Rockefeller illuminated

When campus is buried in snow, everyone could use a little color. Enlivening Rockefeller Chapel, artwork by Victoria Martin and Jessica Shapiro, MFA'06, is on display in conjunction with Cosmophilia, the Smart Museum's exhibition of Islamic art. According to the text accompanying Martin and Shapiro's work, the Islamic art chosen for Cosmophilia explores ornament through "writing, vegetal and arabesque forms, geometry, and figural imagery"—traits that inspired both artists.

It's clear how Martin's large oil-painted panels reflect that inspiration. All four integrate Koranic verses written in Arabic with English words and images of celestial objects, food, and body parts. Paradise depicts a giant, stylized pink pomegranate with the printed words "pomegranates and palm trees and fruit in both of them."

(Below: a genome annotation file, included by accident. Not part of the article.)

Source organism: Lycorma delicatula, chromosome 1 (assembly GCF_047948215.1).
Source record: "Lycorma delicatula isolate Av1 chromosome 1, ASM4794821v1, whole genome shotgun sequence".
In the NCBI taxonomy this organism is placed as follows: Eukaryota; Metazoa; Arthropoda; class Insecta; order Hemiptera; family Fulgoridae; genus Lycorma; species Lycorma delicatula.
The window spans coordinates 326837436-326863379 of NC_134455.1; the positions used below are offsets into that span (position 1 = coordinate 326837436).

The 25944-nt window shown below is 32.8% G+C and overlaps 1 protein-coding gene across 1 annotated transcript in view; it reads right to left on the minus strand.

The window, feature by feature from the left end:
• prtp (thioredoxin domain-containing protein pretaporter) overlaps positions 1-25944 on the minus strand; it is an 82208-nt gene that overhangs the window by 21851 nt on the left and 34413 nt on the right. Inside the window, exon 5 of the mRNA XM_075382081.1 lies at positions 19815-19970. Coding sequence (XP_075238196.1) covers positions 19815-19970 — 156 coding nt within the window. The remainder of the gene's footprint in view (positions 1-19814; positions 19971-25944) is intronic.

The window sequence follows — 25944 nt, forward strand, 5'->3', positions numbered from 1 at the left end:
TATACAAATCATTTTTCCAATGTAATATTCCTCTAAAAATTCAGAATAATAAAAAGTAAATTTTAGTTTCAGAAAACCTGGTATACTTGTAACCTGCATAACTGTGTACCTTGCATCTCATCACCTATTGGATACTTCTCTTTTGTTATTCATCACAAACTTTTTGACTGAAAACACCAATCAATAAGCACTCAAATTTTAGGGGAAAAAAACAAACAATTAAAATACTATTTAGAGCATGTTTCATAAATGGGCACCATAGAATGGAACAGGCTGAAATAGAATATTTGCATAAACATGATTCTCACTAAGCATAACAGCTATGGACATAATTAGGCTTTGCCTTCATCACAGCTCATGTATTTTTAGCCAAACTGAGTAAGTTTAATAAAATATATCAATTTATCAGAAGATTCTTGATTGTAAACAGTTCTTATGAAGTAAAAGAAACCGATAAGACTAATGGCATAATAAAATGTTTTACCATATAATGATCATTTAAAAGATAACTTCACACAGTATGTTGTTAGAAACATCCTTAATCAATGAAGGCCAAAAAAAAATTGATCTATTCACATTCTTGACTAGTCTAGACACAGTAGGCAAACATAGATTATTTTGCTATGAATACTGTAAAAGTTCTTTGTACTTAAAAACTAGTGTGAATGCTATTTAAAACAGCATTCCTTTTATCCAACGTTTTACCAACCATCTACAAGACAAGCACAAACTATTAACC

Shapiro's small mixed-media works are more intimate and much more abstract. Her pieces do, however, pick up the bright colors and patterns of Islamic art that can be seen in Martin's. From the hammock restless consists of rich red squares arranged on a black wash, intricately laced with decorative lines in pencil and ink.

In the late afternoon, the winter light illuminates the east transept where the artwork hangs. Two women with a noisy but cheerful baby peer upwards at Martin's bright panels. Later, three visitors from Chile explore the chapel, then head over to the Graduate School of Business. They want to see Milton Friedman's home turf.

Jenny Fisher, '07

7Heavens_churchTHUMB.jpg SevenHeavens_detailTHUMB.jpg FromthehammockrestlessTHUMB.jpg

Photos (left to right): Martin's Seven Heavens hangs beneath stained glass windows; detail from Seven Heavens; Shapiro's From the hammock restless.

February 19, 2007